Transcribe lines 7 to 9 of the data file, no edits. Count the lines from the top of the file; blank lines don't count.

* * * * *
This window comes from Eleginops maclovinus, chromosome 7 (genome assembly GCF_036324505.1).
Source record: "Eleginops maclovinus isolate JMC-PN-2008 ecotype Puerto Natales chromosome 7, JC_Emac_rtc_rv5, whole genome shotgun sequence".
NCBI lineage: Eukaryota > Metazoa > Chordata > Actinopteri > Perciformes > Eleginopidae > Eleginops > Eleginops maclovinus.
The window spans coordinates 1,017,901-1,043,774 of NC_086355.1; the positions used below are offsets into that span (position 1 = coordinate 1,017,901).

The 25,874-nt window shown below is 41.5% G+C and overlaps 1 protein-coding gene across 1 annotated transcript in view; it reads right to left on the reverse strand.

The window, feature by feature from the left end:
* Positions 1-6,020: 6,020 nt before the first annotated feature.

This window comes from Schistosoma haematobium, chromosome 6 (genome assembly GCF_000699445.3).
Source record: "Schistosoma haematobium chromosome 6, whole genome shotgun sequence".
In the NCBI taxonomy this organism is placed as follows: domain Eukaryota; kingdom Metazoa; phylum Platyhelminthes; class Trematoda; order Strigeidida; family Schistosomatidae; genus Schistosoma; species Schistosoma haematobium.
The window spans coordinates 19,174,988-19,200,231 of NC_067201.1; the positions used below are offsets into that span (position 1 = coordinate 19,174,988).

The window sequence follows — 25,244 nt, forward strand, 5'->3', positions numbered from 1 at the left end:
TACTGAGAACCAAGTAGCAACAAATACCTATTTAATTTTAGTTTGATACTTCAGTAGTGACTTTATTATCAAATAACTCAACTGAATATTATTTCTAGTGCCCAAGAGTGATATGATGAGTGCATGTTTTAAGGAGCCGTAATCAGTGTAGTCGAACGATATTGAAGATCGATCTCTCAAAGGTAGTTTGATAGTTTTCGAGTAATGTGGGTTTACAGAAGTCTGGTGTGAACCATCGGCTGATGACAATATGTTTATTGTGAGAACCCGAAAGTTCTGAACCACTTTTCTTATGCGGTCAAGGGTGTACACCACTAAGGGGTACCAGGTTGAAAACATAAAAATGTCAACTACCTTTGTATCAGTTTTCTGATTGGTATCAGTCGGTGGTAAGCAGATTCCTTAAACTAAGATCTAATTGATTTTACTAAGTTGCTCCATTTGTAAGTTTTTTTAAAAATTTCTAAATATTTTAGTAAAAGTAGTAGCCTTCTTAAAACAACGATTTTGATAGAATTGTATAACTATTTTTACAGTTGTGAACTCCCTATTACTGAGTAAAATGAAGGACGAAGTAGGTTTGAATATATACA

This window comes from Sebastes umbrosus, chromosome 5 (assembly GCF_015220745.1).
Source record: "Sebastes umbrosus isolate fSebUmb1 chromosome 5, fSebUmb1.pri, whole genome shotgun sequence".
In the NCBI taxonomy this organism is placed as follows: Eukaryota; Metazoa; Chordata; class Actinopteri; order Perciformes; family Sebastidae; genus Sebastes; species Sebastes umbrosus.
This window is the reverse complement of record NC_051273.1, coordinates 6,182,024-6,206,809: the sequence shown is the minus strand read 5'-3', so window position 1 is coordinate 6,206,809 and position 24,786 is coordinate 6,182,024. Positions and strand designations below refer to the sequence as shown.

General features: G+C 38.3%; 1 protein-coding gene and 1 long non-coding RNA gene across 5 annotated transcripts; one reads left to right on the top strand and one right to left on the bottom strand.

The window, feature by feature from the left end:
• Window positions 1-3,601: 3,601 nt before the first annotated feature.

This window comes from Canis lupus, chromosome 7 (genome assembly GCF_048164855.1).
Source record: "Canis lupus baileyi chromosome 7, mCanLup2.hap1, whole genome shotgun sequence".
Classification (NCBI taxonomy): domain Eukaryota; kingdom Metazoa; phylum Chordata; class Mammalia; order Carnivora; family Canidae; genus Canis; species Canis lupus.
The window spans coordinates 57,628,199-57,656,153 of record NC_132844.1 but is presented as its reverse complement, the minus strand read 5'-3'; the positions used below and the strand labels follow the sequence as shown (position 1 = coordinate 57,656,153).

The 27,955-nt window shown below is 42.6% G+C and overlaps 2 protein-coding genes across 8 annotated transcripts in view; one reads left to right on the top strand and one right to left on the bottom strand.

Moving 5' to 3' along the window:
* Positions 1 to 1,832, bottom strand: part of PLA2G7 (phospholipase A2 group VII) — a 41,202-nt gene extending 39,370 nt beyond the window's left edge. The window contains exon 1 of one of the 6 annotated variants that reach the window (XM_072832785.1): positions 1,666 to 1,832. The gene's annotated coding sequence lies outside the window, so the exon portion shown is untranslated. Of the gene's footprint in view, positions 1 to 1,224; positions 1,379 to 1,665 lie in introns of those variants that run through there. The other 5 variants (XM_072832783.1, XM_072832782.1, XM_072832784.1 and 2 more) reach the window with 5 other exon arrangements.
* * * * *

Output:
* Positions 1-6,020: 6,020 nt before the first annotated feature.

This window comes from Schistosoma haematobium, chromosome 6 (genome assembly GCF_000699445.3).
Source record: "Schistosoma haematobium chromosome 6, whole genome shotgun sequence".